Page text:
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Downward sloping demand for environmental amenities and international compensation: elephant conservation and strategic culling

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  • Bulte, Erwin H.
  • Kooten, G. Cornelis van

Abstract

Conventional wisdom holds that monetary compensation for positive trans boundary externalities will promote conservation of resource amenities. We demonstrate that, in the case of elephant conservation, international transfers may also result in strategic behavior by host countries, with adverse implications for global welfare and in situ stocks. © 2002 Elsevier Science B.V. All rights reserved.

Suggested Citation

  • Bulte, Erwin H. & Kooten, G. Cornelis van, 2002. "Downward sloping demand for environmental amenities and international compensation: elephant conservation and strategic culling," Agricultural Economics of Agricultural Economists, International Association of Agricultural Economists, vol. 27(1), May.
  • Handle: RePEc:ags:iaaeaj:177544
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    References listed on IDEAS

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    1. Schulz, Carl-Erik & Skonhoft, Anders, 1996. "Wildlife management, land-use and conflicts," Environment and Development Economics, Cambridge University Press, vol. 1(03), pages 265-280, July.
    2. Bulte, Erwin H. & van Kooten, G. Cornelis, 1996. "A note on ivory trade and elephant conservation," Environment and Development Economics, Cambridge University Press, vol. 1(04), pages 433-443, October.
    3. Erwin H. Bulte & G. Cornelis van Kooten, 1999. "Economics of Antipoaching Enforcement and the Ivory Trade Ban," American Journal of Agricultural Economics, Agricultural and Applied Economics Association, vol. 81(2), pages 453-466.
    4. Loomis, John B. & White, Douglas S., 1996. "Economic benefits of rare and endangered species: summary and meta-analysis," Ecological Economics, Elsevier, vol. 18(3), pages 197-206, September.
    5. Montgomery Claire A. & Brown Jr. , Gardner M. & Adams Darius M., 1994. "The Marginal Cost of Species Preservation: The Northern Spotted Owl," Journal of Environmental Economics and Management, Elsevier, vol. 26(2), pages 111-128, March.
    6. Baumol,William J. & Oates,Wallace E., 1988. "The Theory of Environmental Policy," Cambridge Books, Cambridge University Press, number 9780521322249, March.
    7. Tanguay, M. & Adamowicz, W. & Boxall, P. & Phillips, W. & White, W., 1993. "A Socio-Economic Evaluation of Woodland Caribou in Northwestern Saskatchewan," Project Report Series 232366, University of Alberta, Department of Resource Economics and Environmental Sociology.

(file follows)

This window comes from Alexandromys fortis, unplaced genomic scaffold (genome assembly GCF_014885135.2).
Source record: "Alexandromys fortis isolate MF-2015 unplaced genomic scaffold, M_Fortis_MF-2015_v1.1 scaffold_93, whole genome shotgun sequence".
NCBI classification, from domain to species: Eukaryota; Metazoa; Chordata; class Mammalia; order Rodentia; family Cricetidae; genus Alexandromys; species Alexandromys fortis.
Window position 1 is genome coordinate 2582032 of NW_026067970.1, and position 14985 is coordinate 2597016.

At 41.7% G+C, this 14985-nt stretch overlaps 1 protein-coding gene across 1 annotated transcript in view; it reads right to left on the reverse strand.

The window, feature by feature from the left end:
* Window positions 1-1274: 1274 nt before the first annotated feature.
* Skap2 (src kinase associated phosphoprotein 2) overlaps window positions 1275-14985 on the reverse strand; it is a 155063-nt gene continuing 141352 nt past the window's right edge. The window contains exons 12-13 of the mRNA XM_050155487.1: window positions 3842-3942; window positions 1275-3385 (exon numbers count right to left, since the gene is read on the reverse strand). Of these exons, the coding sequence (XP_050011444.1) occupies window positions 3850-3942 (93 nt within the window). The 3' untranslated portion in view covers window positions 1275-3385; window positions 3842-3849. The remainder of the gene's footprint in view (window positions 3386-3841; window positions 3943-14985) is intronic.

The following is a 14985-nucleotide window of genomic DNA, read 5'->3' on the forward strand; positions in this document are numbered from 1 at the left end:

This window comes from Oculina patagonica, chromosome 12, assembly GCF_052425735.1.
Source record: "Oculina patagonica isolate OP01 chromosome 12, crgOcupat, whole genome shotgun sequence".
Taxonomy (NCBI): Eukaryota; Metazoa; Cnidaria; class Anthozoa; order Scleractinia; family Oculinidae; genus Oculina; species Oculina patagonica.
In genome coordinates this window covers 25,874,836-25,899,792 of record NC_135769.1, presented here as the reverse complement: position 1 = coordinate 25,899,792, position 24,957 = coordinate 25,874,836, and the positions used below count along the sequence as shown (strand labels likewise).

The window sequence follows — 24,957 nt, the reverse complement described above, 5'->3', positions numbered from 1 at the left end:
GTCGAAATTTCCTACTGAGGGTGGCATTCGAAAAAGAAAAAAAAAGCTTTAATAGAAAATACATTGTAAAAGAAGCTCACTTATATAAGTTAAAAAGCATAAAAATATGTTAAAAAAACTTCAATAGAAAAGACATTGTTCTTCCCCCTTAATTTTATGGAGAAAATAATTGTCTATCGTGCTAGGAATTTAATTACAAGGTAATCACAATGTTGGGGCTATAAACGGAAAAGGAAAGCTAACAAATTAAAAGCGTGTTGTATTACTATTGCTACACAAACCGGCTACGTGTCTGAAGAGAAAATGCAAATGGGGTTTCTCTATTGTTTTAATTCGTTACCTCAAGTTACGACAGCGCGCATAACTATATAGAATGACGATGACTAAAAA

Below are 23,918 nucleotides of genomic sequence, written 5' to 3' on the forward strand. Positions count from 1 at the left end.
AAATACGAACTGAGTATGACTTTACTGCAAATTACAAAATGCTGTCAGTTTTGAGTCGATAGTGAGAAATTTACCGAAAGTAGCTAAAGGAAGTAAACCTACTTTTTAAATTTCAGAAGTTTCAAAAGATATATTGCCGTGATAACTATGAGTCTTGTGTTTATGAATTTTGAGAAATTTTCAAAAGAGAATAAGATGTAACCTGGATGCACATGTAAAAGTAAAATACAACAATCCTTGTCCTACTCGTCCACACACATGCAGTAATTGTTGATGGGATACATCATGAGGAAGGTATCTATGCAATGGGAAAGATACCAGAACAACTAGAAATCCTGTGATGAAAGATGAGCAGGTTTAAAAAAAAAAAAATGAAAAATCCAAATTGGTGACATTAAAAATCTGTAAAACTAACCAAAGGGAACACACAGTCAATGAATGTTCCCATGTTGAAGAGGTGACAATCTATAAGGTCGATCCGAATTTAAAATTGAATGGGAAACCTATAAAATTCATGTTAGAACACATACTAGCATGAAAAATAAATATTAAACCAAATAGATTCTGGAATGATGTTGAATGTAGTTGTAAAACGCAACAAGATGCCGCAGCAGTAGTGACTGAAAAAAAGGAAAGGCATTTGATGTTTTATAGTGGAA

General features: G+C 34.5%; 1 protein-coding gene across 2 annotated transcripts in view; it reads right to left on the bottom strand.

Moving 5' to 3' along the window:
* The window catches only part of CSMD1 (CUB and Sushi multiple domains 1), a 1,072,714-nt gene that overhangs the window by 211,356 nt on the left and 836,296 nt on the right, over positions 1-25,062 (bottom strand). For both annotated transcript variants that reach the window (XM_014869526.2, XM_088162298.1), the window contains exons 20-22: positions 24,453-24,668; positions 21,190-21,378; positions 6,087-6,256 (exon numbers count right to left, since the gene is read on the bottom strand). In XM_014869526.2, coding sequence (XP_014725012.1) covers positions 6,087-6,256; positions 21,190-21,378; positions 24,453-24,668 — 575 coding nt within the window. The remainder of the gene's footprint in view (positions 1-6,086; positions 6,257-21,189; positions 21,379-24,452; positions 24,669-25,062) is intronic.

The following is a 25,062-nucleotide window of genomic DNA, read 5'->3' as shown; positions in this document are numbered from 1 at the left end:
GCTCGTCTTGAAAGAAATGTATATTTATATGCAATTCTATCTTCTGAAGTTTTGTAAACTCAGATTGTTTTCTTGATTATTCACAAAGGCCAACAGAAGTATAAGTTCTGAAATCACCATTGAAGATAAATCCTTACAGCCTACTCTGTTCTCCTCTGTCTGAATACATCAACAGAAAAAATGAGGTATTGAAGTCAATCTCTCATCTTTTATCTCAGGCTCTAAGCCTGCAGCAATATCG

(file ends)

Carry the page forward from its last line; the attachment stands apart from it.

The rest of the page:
8. Sandler,Todd, 1997. "Global Challenges," Cambridge Books, Cambridge University Press, number 9780521587495, March.
    9. Skonhoft, Anders & Solstad, Jan Tore, 1998. "Investing in Wildlife: Can Wildlife Pay Its Way?," Journal of African Economies, Centre for the Study of African Economies (CSAE), vol. 7(2), pages 237-262, July.
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    1. Literature search on IDEAS: a tutorial
      by Christian Zimmermann in RePEc blog on 2017-03-23 21:59:04

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    Cited by:

    1. Bandara, Ranjith & Tisdell, Clement A., 2003. "Willingness to pay for different degrees of Abundance of Elephants," Economics, Ecology and Environment Working Papers 48966, University of Queensland, School of Economics.
    2. Schwoerer, Tobias & Knowler, Duncan & Garcia-Martinez, Salvador, 2016. "The value of whale watching to local communities in Baja, Mexico: A case study using applied economic rent theory," Ecological Economics, Elsevier, vol. 127(C), pages 90-101.
    3. Ngouhouo Poufoun, Jonas & Abildtrup, Jens & Sonwa, Dénis Jean & Delacote, Philippe, 2016. "The value of endangered forest elephants to local communities in a transboundary conservation landscape," Ecological Economics, Elsevier, vol. 126(C), pages 70-86.
    4. Elena Ojea & Maria L. Loureiro, 2009. "Valuation Of Wildlife: Revising Some Additional Considerations For Scope Tests," Contemporary Economic Policy, Western Economic Association International, vol. 27(2), pages 236-250, April.

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